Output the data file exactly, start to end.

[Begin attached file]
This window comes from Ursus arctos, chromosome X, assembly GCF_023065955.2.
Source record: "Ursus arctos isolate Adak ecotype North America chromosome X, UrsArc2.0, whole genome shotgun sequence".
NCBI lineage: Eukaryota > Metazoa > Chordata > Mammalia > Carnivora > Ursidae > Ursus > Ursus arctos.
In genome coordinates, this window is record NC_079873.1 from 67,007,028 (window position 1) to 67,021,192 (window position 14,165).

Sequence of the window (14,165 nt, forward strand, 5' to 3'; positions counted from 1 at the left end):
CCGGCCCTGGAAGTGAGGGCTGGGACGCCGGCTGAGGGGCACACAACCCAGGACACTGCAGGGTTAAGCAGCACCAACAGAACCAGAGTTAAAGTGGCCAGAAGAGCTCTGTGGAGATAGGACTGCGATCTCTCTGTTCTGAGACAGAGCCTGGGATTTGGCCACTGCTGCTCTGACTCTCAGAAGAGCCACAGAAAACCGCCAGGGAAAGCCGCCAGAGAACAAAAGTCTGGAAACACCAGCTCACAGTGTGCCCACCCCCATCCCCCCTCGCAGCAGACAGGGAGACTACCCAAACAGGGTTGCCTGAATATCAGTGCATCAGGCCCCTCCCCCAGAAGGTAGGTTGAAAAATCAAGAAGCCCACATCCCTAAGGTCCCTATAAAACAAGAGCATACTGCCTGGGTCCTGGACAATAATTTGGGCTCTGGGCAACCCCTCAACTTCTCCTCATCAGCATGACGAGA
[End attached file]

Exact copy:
This window comes from Ursus arctos, chromosome X, assembly GCF_023065955.2.
Source record: "Ursus arctos isolate Adak ecotype North America chromosome X, UrsArc2.0, whole genome shotgun sequence".
NCBI lineage: Eukaryota > Metazoa > Chordata > Mammalia > Carnivora > Ursidae > Ursus > Ursus arctos.
In genome coordinates, this window is record NC_079873.1 from 67,007,028 (window position 1) to 67,021,192 (window position 14,165).

Sequence of the window (14,165 nt, forward strand, 5' to 3'; positions counted from 1 at the left end):
CCGGCCCTGGAAGTGAGGGCTGGGACGCCGGCTGAGGGGCACACAACCCAGGACACTGCAGGGTTAAGCAGCACCAACAGAACCAGAGTTAAAGTGGCCAGAAGAGCTCTGTGGAGATAGGACTGCGATCTCTCTGTTCTGAGACAGAGCCTGGGATTTGGCCACTGCTGCTCTGACTCTCAGAAGAGCCACAGAAAACCGCCAGGGAAAGCCGCCAGAGAACAAAAGTCTGGAAACACCAGCTCACAGTGTGCCCACCCCCATCCCCCCTCGCAGCAGACAGGGAGACTACCCAAACAGGGTTGCCTGAATATCAGTGCATCAGGCCCCTCCCCCAGAAGGTAGGTTGAAAAATCAAGAAGCCCACATCCCTAAGGTCCCTATAAAACAAGAGCATACTGCCTGGGTCCTGGACAATAATTTGGGCTCTGGGCAACCCCTCAACTTCTCCTCATCAGCATGACGAGA